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The documents where this entity occurs most often are shown below. Click on a document to open it.

Document Max. Freq Min. Freq
Herodotus, The Histories (ed. A. D. Godley) 14 0 Browse Search
Apollodorus, Library and Epitome (ed. Sir James George Frazer) 8 0 Browse Search
P. Ovidius Naso, Metamorphoses (ed. Arthur Golding) 6 0 Browse Search
Euripides, Iphigenia in Aulis (ed. E. P. Coleridge) 6 0 Browse Search
P. Vergilius Maro, Georgics (ed. J. B. Greenough) 4 0 Browse Search
M. Annaeus Lucanus, Pharsalia (ed. Sir Edward Ridley) 4 0 Browse Search
Euripides, Medea (ed. David Kovacs) 2 0 Browse Search
Euripides, Heracles (ed. E. P. Coleridge) 2 0 Browse Search
Pindar, Odes (ed. Diane Arnson Svarlien) 2 0 Browse Search
Pindar, Odes (ed. Diane Arnson Svarlien) 2 0 Browse Search
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Browsing named entities in P. Vergilius Maro, Georgics (ed. J. B. Greenough). You can also browse the collection for Pelion (Greece) or search for Pelion (Greece) in all documents.

Your search returned 2 results in 2 document sections:

P. Vergilius Maro, Georgics (ed. J. B. Greenough), Book 1, line 276 (search)
The moon herself in various rank assigns The days for labour lucky: fly the fifth; Then sprang pale Orcus and the Eumenides; Earth then in awful labour brought to light Coeus, Iapetus, and Typhoeus fell, And those sworn brethren banded to break down The gates of heaven; thrice, sooth to say, they strove Ossa on Pelion's top to heave and heap, Aye, and on Ossa to up-roll amain Leafy Olympus; thrice with thunderbolt Their mountain-stair the Sire asunder smote. Seventh after tenth is lucky both to set The vine in earth, and take and tame the steer, And fix the leashes to the warp; the ninth To runagates is kinder, cross to thieves.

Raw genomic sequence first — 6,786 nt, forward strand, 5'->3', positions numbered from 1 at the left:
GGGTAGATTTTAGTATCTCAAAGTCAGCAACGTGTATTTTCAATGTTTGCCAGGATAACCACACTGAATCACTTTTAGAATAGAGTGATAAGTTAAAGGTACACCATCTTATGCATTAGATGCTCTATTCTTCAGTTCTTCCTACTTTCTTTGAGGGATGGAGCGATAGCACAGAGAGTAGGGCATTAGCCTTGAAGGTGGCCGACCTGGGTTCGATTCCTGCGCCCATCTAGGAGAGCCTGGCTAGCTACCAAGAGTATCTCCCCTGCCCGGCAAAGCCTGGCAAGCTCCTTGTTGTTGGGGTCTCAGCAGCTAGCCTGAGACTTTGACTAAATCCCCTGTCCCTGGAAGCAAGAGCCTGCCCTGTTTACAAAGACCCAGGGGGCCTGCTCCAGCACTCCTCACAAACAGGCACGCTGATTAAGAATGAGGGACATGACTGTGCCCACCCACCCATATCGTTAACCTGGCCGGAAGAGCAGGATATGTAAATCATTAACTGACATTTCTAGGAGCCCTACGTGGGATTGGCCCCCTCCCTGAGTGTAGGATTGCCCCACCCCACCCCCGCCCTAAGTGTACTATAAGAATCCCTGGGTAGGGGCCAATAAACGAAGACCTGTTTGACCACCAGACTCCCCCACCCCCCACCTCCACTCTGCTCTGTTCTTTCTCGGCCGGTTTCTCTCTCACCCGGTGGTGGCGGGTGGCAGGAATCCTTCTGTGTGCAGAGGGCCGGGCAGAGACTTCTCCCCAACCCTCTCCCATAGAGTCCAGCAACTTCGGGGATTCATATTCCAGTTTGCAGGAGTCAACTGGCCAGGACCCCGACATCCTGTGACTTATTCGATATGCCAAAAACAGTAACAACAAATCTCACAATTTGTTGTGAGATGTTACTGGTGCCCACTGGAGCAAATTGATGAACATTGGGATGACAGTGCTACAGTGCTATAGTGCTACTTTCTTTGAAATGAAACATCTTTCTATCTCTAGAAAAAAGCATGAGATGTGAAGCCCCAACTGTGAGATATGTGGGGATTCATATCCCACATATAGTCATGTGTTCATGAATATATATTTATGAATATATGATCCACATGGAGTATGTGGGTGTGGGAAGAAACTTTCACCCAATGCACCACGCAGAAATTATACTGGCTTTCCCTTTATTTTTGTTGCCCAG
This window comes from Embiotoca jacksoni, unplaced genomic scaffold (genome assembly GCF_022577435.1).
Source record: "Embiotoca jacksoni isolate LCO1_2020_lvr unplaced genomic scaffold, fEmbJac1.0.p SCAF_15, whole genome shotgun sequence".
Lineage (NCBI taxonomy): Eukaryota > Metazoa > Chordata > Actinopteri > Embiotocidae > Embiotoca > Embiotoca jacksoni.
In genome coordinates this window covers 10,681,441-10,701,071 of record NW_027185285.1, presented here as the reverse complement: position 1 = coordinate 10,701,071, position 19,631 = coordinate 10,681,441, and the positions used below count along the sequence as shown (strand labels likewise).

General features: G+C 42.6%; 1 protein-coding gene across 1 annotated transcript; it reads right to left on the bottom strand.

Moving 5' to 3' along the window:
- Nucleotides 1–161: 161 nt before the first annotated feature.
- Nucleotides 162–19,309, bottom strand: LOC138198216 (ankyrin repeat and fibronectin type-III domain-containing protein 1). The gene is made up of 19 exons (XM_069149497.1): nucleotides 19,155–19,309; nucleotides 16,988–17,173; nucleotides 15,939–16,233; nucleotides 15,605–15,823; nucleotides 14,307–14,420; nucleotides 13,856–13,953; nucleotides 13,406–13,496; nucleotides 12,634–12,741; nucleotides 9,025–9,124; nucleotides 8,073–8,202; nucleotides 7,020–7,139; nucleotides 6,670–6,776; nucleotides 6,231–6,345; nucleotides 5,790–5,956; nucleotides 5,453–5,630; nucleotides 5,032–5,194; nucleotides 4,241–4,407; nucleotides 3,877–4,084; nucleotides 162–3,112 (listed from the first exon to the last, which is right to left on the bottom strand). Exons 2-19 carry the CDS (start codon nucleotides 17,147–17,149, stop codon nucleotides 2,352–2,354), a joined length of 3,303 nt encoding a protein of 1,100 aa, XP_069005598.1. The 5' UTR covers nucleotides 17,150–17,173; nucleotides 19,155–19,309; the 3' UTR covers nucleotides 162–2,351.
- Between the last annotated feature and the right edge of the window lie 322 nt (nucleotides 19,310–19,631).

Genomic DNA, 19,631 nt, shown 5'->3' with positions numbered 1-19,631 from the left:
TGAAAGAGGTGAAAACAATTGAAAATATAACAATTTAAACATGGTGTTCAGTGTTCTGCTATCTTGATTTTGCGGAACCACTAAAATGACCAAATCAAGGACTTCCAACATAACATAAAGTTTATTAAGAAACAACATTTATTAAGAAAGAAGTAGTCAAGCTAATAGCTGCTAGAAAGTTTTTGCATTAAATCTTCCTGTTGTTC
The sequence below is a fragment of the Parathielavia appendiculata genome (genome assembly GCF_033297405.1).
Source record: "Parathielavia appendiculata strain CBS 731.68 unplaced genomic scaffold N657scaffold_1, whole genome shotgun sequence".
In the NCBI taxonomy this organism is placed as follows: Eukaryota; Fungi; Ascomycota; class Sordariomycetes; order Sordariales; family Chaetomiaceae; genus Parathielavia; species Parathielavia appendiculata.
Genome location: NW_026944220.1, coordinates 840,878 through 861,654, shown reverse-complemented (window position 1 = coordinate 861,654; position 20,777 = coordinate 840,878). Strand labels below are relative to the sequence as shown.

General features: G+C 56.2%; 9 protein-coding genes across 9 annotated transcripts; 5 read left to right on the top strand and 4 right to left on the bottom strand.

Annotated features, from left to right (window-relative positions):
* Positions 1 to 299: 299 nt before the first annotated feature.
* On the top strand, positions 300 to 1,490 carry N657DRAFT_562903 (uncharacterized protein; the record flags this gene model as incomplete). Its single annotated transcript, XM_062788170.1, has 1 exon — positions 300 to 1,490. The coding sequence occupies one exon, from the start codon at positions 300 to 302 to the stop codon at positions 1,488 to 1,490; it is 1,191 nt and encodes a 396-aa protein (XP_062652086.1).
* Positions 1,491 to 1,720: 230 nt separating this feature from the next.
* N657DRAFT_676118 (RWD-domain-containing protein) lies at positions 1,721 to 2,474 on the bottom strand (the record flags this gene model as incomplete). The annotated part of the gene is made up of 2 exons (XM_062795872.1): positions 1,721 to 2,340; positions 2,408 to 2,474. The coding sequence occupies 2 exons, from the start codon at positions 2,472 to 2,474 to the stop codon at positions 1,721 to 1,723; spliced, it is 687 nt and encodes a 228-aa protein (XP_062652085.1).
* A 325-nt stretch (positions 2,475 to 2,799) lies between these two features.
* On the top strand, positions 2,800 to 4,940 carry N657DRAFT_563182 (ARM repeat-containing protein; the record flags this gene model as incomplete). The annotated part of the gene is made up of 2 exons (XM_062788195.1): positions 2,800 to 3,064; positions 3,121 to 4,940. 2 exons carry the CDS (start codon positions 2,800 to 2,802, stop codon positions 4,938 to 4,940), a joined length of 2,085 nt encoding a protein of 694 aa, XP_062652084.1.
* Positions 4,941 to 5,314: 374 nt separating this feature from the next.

P. Vergilius Maro, Georgics (ed. J. B. Greenough), Book 3, line 72 (search)
on high-bred colt afield, His lofty step, his limbs' elastic tread: Dauntless he leads the herd, still first to try The threatening flood, or brave the unknown bridge, By no vain noise affrighted; lofty-necked, With clean-cut head, short belly, and stout back; His sprightly breast exuberant with brawn. Chestnut and grey are good; the worst-hued white And sorrel. Then lo! if arms are clashed afar, Bide still he cannot: ears stiffen and limbs quake; His nostrils snort and roll out wreaths of fire. Dense is his mane, that when uplifted falls On his right shoulder; betwixt either loin The spine runs double; his earth-dinting hoof Rings with the ponderous beat of solid horn. Even such a horse was Cyllarus, reined and tamed By Pollux of Amyclae; such the pair In Grecian song renowned, those steeds of Mars, And famed Achilles' team: in such-like form Great Saturn's self with mane flung loose on neck Sped at his wife's approach, and flying filled The heights of Pelion with his piercing neigh.